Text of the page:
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Feminised skills and invisibility of business women

Women business owners have largely remained invisible in discussion of entrepreneurship during Edwardian England. This is because of two reasons:

  • the location of the businesses, and
  • feminisation of skills

Over 75% of the women entrepreneurs ran their business from home. Hence, the houses they lived in and were enumerated in the 1911 census were also their places of business. This was particularly the case for women running dressmaking business, and running grocery and other shops.

The ideology of domesticity and its relation to female roles extended its reach to what was considered respectable work for a woman in England in 1911. Both waged work and entrepreneurship were seen as masculine. Hence, women who participated in the labour market as workers or business proprietors were already operating out of bounds of the domestic territory. In many ways this was mitigated by certain trades being considered feminine or respectable, either by operating trades that were mainly for women by women such as dressmaking, or by connecting to the feminine domain of the private sphere.

Of the main sectors in which women ran businesses in Edwardian London (as disucssed in the previous post) , laundry and lodginghouse-keeping relied on skills that were used in the household. In a similar fashion, while dressmaking was a skilled job with an apprenticeship, most women were taught basic sewing skills and it was seen as an acceptable pursuit for a woman. Despite the level of skill and craft required, the feminisation of certain skills led to an invisibility of skills of women business owners.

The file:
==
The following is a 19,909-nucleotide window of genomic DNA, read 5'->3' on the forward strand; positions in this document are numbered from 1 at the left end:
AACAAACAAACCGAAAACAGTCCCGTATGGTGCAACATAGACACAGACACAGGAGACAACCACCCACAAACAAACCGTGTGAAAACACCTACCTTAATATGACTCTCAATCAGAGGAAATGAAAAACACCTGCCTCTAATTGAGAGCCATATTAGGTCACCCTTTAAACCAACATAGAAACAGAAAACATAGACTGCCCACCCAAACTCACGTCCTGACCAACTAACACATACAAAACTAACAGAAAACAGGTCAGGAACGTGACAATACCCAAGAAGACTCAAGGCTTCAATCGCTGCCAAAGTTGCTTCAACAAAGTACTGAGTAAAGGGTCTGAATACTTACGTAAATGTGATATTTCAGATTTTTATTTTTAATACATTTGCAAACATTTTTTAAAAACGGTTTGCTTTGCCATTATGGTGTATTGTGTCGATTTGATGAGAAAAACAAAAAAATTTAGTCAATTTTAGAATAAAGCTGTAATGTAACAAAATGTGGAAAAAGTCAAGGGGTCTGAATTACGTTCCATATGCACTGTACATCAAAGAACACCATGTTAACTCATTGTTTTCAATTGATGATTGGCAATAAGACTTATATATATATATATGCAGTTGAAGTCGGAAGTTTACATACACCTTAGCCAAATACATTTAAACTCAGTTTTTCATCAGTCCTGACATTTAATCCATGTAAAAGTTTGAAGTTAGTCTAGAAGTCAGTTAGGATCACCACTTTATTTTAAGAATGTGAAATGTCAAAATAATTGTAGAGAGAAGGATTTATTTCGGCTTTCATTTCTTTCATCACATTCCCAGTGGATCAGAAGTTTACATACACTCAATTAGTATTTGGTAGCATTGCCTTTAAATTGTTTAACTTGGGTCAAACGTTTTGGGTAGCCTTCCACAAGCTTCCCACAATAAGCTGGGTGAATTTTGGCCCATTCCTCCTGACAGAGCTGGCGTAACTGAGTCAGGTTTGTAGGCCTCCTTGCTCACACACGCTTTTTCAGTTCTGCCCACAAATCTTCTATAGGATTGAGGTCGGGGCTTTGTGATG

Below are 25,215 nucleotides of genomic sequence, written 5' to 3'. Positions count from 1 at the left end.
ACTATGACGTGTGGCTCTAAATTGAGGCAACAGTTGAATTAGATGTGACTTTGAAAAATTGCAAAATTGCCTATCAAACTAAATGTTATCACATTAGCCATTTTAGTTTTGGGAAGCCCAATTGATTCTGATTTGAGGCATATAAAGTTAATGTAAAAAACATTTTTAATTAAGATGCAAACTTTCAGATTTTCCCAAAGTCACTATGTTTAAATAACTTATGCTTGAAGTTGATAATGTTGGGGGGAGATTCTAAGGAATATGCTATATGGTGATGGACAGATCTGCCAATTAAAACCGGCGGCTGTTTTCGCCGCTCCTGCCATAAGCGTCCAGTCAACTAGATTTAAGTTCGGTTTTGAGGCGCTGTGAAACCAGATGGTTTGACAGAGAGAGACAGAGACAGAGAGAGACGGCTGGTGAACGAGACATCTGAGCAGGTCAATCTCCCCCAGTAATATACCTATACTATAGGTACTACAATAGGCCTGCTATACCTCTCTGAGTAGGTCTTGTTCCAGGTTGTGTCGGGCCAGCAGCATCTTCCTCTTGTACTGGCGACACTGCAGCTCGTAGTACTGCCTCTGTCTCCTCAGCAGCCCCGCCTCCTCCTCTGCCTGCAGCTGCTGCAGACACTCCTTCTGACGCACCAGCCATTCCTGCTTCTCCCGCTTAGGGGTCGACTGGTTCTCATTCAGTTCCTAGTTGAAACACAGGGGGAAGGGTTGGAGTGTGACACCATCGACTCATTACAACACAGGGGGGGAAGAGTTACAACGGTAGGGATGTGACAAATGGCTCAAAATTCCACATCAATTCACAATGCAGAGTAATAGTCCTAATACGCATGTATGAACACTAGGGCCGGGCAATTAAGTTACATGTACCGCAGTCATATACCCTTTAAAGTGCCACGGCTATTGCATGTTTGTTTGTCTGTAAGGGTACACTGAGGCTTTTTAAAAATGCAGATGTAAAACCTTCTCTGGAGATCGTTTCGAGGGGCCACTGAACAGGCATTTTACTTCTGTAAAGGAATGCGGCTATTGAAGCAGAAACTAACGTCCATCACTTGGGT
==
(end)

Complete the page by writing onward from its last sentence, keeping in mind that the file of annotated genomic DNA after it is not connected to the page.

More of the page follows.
Because of the domesticity assign to the task and skills, and physical location of the business within the the home within the private sphere, women business owners have remained largely invisibile.

This invisibility had made locating female entrepreneurs extremely source dependent, and there are huge variations of how fully what is recorded appropraitely reflects the actual activities of women. The evidence is further complicated by the fact that many women’s business activities took place within the same space as domestic activities, and were often seen as extensions of these household activities. Taking in boarders, for instance, provided additional household income for many women, but not all would have been described as boarding-house keepers. For shop-owners, many shops were in the same building as living spaces, allowing work and domestic functions to interchange depending on whether customers were present or not. Just the reproductive labour undertaken crossed over the confines of domestic territory, but simultaneously the productive labour activities also occupied space within the domestic territory.

The temporality – namely the temporariness of the business is another variable that makes it harder to accurately count women entrepeneures. For instance, some businesses may have been occasional when spouses were unemployed or during slack periods in the male seasonal labour cycle.

Lastly, the invisibility of women in historical records is also a consequence women using less visible channels to advertise their business. Many women advertised their business through trade cards or were listed in trade directories. However, cultural values regarding women and the public sphere forced them to establish and draw on word-of-mouth networks as a way of attracting customers. Unsurprisingly, these informal and undocumented approaches do not survive in the historical record.

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